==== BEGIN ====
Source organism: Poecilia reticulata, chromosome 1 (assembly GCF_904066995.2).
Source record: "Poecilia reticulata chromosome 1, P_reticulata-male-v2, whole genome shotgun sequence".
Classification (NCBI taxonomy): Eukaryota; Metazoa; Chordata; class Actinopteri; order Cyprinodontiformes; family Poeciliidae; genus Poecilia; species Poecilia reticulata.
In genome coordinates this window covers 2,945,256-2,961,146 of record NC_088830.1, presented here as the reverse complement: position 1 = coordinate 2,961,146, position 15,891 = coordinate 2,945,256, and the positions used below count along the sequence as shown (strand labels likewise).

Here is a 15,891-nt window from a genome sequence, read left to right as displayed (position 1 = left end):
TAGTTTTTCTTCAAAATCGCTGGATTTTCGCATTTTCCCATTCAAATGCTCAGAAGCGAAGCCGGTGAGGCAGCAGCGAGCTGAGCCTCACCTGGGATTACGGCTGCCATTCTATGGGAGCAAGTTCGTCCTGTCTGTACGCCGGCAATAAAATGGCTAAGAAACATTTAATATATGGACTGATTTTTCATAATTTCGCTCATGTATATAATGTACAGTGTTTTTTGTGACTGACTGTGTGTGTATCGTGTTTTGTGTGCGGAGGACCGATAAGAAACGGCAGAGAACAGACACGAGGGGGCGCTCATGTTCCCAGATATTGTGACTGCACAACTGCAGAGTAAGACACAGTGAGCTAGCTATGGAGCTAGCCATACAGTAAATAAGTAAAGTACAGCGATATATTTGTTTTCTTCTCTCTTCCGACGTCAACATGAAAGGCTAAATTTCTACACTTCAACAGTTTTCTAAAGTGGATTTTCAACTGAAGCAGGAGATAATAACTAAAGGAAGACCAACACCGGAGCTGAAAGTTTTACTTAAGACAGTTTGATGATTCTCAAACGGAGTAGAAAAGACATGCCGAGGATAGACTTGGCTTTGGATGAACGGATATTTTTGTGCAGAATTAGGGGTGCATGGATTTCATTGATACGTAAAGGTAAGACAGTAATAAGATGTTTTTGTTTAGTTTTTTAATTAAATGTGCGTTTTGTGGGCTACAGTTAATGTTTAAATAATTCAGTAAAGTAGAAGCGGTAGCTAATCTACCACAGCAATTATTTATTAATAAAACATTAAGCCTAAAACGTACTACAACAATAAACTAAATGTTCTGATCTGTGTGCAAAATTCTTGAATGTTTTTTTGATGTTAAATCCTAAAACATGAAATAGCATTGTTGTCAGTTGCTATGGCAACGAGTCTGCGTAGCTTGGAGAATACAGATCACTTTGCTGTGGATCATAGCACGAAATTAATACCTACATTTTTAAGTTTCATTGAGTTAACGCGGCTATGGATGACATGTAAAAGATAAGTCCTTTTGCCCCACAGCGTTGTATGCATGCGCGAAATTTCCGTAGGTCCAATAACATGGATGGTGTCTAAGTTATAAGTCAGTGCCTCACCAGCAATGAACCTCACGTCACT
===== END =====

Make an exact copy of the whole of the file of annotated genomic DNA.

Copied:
Source organism: Poecilia reticulata, chromosome 1 (assembly GCF_904066995.2).
Source record: "Poecilia reticulata chromosome 1, P_reticulata-male-v2, whole genome shotgun sequence".
Classification (NCBI taxonomy): Eukaryota; Metazoa; Chordata; class Actinopteri; order Cyprinodontiformes; family Poeciliidae; genus Poecilia; species Poecilia reticulata.
In genome coordinates this window covers 2,945,256-2,961,146 of record NC_088830.1, presented here as the reverse complement: position 1 = coordinate 2,961,146, position 15,891 = coordinate 2,945,256, and the positions used below count along the sequence as shown (strand labels likewise).

Here is a 15,891-nt window from a genome sequence, read left to right as displayed (position 1 = left end):
TAGTTTTTCTTCAAAATCGCTGGATTTTCGCATTTTCCCATTCAAATGCTCAGAAGCGAAGCCGGTGAGGCAGCAGCGAGCTGAGCCTCACCTGGGATTACGGCTGCCATTCTATGGGAGCAAGTTCGTCCTGTCTGTACGCCGGCAATAAAATGGCTAAGAAACATTTAATATATGGACTGATTTTTCATAATTTCGCTCATGTATATAATGTACAGTGTTTTTTGTGACTGACTGTGTGTGTATCGTGTTTTGTGTGCGGAGGACCGATAAGAAACGGCAGAGAACAGACACGAGGGGGCGCTCATGTTCCCAGATATTGTGACTGCACAACTGCAGAGTAAGACACAGTGAGCTAGCTATGGAGCTAGCCATACAGTAAATAAGTAAAGTACAGCGATATATTTGTTTTCTTCTCTCTTCCGACGTCAACATGAAAGGCTAAATTTCTACACTTCAACAGTTTTCTAAAGTGGATTTTCAACTGAAGCAGGAGATAATAACTAAAGGAAGACCAACACCGGAGCTGAAAGTTTTACTTAAGACAGTTTGATGATTCTCAAACGGAGTAGAAAAGACATGCCGAGGATAGACTTGGCTTTGGATGAACGGATATTTTTGTGCAGAATTAGGGGTGCATGGATTTCATTGATACGTAAAGGTAAGACAGTAATAAGATGTTTTTGTTTAGTTTTTTAATTAAATGTGCGTTTTGTGGGCTACAGTTAATGTTTAAATAATTCAGTAAAGTAGAAGCGGTAGCTAATCTACCACAGCAATTATTTATTAATAAAACATTAAGCCTAAAACGTACTACAACAATAAACTAAATGTTCTGATCTGTGTGCAAAATTCTTGAATGTTTTTTTGATGTTAAATCCTAAAACATGAAATAGCATTGTTGTCAGTTGCTATGGCAACGAGTCTGCGTAGCTTGGAGAATACAGATCACTTTGCTGTGGATCATAGCACGAAATTAATACCTACATTTTTAAGTTTCATTGAGTTAACGCGGCTATGGATGACATGTAAAAGATAAGTCCTTTTGCCCCACAGCGTTGTATGCATGCGCGAAATTTCCGTAGGTCCAATAACATGGATGGTGTCTAAGTTATAAGTCAGTGCCTCACCAGCAATGAACCTCACGTCACT